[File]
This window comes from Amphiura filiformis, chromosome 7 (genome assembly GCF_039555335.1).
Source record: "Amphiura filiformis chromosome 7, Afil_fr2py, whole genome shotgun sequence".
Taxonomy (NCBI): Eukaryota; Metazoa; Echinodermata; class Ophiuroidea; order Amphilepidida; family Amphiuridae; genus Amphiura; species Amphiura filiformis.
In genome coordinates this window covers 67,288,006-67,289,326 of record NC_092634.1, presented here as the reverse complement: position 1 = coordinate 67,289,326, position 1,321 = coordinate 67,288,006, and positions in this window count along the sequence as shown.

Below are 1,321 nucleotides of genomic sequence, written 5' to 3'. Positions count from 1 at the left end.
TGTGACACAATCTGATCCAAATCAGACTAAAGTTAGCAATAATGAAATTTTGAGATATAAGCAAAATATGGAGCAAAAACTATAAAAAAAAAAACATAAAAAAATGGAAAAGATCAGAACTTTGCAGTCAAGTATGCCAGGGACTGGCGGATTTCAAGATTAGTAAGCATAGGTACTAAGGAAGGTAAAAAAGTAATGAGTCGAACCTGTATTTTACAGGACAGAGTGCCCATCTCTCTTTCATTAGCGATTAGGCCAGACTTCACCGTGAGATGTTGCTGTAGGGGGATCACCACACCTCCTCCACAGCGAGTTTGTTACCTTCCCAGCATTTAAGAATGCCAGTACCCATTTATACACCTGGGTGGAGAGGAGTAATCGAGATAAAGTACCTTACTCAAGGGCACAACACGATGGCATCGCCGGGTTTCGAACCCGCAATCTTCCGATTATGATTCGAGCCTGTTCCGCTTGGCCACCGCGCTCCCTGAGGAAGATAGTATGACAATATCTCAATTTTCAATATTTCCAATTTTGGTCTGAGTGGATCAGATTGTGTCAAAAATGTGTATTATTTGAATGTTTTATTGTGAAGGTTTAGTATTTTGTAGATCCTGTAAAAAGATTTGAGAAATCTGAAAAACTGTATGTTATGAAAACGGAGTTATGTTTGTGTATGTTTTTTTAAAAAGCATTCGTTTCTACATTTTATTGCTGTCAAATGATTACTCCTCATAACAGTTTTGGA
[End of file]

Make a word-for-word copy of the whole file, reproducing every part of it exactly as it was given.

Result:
This window comes from Amphiura filiformis, chromosome 7 (genome assembly GCF_039555335.1).
Source record: "Amphiura filiformis chromosome 7, Afil_fr2py, whole genome shotgun sequence".
Taxonomy (NCBI): Eukaryota; Metazoa; Echinodermata; class Ophiuroidea; order Amphilepidida; family Amphiuridae; genus Amphiura; species Amphiura filiformis.
In genome coordinates this window covers 67,288,006-67,289,326 of record NC_092634.1, presented here as the reverse complement: position 1 = coordinate 67,289,326, position 1,321 = coordinate 67,288,006, and positions in this window count along the sequence as shown.

Below are 1,321 nucleotides of genomic sequence, written 5' to 3'. Positions count from 1 at the left end.
TGTGACACAATCTGATCCAAATCAGACTAAAGTTAGCAATAATGAAATTTTGAGATATAAGCAAAATATGGAGCAAAAACTATAAAAAAAAAAACATAAAAAAATGGAAAAGATCAGAACTTTGCAGTCAAGTATGCCAGGGACTGGCGGATTTCAAGATTAGTAAGCATAGGTACTAAGGAAGGTAAAAAAGTAATGAGTCGAACCTGTATTTTACAGGACAGAGTGCCCATCTCTCTTTCATTAGCGATTAGGCCAGACTTCACCGTGAGATGTTGCTGTAGGGGGATCACCACACCTCCTCCACAGCGAGTTTGTTACCTTCCCAGCATTTAAGAATGCCAGTACCCATTTATACACCTGGGTGGAGAGGAGTAATCGAGATAAAGTACCTTACTCAAGGGCACAACACGATGGCATCGCCGGGTTTCGAACCCGCAATCTTCCGATTATGATTCGAGCCTGTTCCGCTTGGCCACCGCGCTCCCTGAGGAAGATAGTATGACAATATCTCAATTTTCAATATTTCCAATTTTGGTCTGAGTGGATCAGATTGTGTCAAAAATGTGTATTATTTGAATGTTTTATTGTGAAGGTTTAGTATTTTGTAGATCCTGTAAAAAGATTTGAGAAATCTGAAAAACTGTATGTTATGAAAACGGAGTTATGTTTGTGTATGTTTTTTTAAAAAGCATTCGTTTCTACATTTTATTGCTGTCAAATGATTACTCCTCATAACAGTTTTGGA